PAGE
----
#FoodFriday: The Fruits & Flavors of Fila Naranjo (Part 2)

It’s guayaba season here in Fila Naranjo, which means the trees are full of this fresh, delicious fruit and the grounds are covered in old, mushy, ripe guayabas that have matured and created a soft, slippery, fermented rug that covers all the land here in the beautiful mountains of Costa Rica.

Before coming to Fila Naranjo, I had never had a guayaba (guava) in my life. I had tasted guava juice, guava kombucha, guava flavored jellies and jams, but never had the real deal. Guava kombucha is one of my favorites, I love the floral, unique, semi-acidic flavor of guayaba so when I first spotted a guayaba tree here, I was stoked.

I plucked one straight from the tree in the middle of long, laborious day working at the finca and held it up to my nose for just a minute to breathe in the aroma. It was such a Peace Corps moment. Here I was, working in the fields alongside a group of local women and I stumble upon a fresh fruit tree. How cool is this?! This is why you’re here Tily, for these small beautiful organic moments. I embraced the moment so hard I took a seat under the guava tree and ate 4 guavas. Can you believe it?! Four.

After scarfing down my fill of guayabas, I headed back up to the other side of the finca to find a few ladies doing the same. But it was the weirdest thing, they were all pulling apart the fruit and throwing the middle seeded part onto the ground. I asked one of them if she was throwing out the middle because she didn’t like the texture of the seeds and then…I learned what gusano meant.

Gusano is the Spanish word for worm or maggot. When guayabas turn the slightest bit soft, fruit flies lay their eggs beneath the fruit’s skin and the maggots are born inside and feed on the fruit’s succulent flesh.

Francinia held her guayaba up to me to show me the center, a center that was filled with tiny, white worms wiggling between the fruit’s flesh-colored seeds; a center that appeared very much like the center of the guayabas I had just consumed moments earlier.

So, if you ever find yourself wrapped up in an organic moment underneath a guayaba tree, just make sure you take out the center.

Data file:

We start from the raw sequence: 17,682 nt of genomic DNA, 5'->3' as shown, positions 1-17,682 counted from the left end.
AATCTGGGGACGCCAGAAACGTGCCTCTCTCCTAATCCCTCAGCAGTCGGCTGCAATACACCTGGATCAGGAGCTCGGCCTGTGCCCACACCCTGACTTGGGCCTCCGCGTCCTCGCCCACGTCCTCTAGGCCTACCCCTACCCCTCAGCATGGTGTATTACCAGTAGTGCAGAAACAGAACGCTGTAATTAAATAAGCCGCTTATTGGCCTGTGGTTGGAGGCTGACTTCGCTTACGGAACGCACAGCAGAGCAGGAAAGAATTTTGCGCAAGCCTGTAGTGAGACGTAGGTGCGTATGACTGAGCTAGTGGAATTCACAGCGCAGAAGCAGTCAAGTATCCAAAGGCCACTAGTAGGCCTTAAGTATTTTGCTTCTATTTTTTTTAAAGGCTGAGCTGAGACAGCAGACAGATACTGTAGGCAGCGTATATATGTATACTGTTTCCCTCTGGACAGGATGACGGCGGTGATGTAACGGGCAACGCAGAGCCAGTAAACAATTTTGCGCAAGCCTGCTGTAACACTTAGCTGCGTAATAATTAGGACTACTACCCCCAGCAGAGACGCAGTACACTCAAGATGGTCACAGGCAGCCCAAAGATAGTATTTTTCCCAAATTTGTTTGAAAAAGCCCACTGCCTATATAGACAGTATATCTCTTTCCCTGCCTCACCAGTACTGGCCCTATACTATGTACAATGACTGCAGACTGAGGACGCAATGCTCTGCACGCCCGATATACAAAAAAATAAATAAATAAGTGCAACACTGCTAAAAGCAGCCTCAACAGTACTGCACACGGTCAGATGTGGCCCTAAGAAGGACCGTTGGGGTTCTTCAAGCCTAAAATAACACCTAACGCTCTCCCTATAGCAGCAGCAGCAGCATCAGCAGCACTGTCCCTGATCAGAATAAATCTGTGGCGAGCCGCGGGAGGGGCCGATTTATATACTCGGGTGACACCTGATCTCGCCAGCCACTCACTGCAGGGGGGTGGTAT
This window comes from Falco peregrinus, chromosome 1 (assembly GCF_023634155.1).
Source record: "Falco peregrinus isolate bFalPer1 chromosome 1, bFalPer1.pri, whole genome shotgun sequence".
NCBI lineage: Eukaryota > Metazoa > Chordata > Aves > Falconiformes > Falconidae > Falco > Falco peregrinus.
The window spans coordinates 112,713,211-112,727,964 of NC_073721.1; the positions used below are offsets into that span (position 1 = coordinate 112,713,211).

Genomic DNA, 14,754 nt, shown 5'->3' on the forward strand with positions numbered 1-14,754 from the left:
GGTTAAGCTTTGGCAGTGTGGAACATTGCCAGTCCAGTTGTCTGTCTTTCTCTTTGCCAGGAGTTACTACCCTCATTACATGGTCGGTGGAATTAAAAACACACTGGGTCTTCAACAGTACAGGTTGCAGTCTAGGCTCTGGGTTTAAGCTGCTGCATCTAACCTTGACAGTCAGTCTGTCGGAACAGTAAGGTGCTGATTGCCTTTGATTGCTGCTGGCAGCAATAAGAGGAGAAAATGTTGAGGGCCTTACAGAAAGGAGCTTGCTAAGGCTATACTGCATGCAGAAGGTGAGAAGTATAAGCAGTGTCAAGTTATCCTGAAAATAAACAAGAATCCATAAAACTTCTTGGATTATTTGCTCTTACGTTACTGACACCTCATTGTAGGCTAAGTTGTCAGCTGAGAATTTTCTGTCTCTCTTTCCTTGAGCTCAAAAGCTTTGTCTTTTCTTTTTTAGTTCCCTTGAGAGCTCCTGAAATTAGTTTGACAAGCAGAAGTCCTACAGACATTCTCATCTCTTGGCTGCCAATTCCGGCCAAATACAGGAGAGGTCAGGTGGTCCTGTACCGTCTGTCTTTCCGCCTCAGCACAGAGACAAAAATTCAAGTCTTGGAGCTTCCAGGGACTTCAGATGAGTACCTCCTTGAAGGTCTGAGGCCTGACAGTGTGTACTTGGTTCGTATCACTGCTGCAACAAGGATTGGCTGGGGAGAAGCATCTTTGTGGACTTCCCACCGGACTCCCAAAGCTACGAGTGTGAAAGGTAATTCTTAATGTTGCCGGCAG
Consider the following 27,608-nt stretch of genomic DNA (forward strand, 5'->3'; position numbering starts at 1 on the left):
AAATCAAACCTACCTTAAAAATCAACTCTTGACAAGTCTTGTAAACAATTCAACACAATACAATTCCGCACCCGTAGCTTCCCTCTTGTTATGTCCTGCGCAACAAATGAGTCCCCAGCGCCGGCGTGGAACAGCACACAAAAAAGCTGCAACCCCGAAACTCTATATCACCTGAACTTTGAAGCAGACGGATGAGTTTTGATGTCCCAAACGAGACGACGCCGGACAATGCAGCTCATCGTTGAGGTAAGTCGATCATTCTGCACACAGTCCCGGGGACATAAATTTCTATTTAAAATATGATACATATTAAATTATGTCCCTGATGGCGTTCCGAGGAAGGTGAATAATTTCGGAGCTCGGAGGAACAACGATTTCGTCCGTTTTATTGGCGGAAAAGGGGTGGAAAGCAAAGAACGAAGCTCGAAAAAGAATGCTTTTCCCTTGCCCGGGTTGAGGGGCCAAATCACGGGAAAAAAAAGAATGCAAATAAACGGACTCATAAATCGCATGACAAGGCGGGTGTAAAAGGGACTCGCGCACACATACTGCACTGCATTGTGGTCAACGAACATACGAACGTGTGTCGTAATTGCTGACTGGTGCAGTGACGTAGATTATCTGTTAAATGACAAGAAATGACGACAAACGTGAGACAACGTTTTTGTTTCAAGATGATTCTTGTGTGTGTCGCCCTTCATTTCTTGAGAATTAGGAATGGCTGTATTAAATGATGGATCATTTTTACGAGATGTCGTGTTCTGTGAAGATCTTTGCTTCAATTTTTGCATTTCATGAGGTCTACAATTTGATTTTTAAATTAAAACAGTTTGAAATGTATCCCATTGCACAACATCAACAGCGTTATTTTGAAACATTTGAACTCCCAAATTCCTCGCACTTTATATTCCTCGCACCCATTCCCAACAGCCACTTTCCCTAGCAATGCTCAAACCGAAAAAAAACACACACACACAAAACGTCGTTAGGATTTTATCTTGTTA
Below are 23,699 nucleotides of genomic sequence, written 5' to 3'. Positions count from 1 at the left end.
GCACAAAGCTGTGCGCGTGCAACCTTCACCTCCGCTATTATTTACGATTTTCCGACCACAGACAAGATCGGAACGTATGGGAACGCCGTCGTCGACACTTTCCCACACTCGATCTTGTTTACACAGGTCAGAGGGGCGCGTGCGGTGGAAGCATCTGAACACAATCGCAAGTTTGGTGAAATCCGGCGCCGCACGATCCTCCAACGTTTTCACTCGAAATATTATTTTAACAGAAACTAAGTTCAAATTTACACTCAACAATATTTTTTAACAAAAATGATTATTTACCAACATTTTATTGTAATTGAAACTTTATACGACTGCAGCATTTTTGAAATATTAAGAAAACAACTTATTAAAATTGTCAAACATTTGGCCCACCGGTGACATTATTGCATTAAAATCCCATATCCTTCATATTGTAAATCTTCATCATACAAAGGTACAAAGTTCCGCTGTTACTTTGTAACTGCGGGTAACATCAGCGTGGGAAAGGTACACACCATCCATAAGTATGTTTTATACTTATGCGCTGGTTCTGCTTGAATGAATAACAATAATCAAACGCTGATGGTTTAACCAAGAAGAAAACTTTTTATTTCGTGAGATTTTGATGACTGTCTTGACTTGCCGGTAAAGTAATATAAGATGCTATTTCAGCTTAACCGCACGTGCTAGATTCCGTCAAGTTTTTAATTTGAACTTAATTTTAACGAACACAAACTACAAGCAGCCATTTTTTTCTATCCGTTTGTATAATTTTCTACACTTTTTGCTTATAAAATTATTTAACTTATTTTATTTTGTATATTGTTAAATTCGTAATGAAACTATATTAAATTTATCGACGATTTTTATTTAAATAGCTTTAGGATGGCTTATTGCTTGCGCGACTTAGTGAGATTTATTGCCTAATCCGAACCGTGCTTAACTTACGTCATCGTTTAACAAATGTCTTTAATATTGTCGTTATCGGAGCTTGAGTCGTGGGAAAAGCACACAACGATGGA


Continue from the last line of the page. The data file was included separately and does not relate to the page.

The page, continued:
In honor of guayaba season and lessons learned, we’ll kick off the Fruits and Flavors of Fila Naranjo Part #2 with the guava/guayaba.

Guava / Guayaba
Taste: floral, tropical, a little bitter and acidic when still green
Look: green on the outside and either pink or white on the inside with tiny hard seeds (and gusanos)
How we eat it: raw or boiled with cinnamon and rice (then blended) to make a juice (just remember to take out the inside)
Benefits: immunity booster, rich in vitamin B3, B6, K, C and A, proteins and fiber, improves complexion (use it as a mask!), lowers risk of cancer

**The guayaba pictured here is at the perfect point for eating. No gusanos.


Taste: like a damp sock
Look: giant booger / alien baby
How we eat it: blended into a juice with water and lime. Served up shot style
Benefits: fights inflammation, anti fungal/bacteria, improves memory, lowers cholesterol, good for skin and hair


Taste: like heaven
Look: depends on the variety
How we eat it: raw or verde (green, when it’s still hard) with a lil salt on top
Benefits: improves digestion, eye health, clear skin, prevents cancer, lowers cholesterol

** I know this pic is about the mango but can we just take a moment to celebrate that perfect egg I cooked?


Raspberries / Mora
Taste: slightly drier and less sweet than raspberries in the United States
Look: scarlet red
How we eat it: raw or blended as a juice
Benefits: packed with antioxidants, high in potassium, boosts memory, mood, and immunity


Bananas / Bananos
Taste: like a banana
Look: smaller versions of the bananas in the United States
How we eat it: raw when they are maduro (mature/yellow) and boiled/cooked and served as a side dish when they are green
Benefits: lowers risk of depression, high in potassium and iron


Beans / Frijoles
Taste: earthy, rich (side note: fresh beans are completely different than dried or canned beans. Serious game changer.)
Look: plump (real plump), a light reddish color or black depending on the type
How we eat it: boiled with herbs, onions, and garlic, served with rice
Benefits: high in fiber, natural source of protein, low in fat and cholesterol, high in calcium, B6, folate, and potassium


Root of Papaya / La Raíz de Papaya
Taste: bland, crunchy, sort of reminds me of a water chestnut
Look: white after cutting around the outer root
How we eat it: chopped, boiled and sauteed as a picadillo (chopped veggie side dish). This type of comida is usually reserved for weddings and special events (like a gringa coming to town) since it can be difficult to dig up and prepare.
Benefits: prevents inflammation, promotes kidney health, full of antioxidants


Peace Palm / Pejibayes
Taste: nutty, squash-like, fibrous, thick and hearty (hah i’m just the worst taste describer)
Look: like miniature, yellow versions of an acorn squash with a soft outer layer
How we eat it: boiled and peeled. Some people like to put mayonnaise in the center.
Benefits: these little guys are packed full of nutrients! energy booster, high in fiber, vitamins and minerals, stimulates new cell growth.



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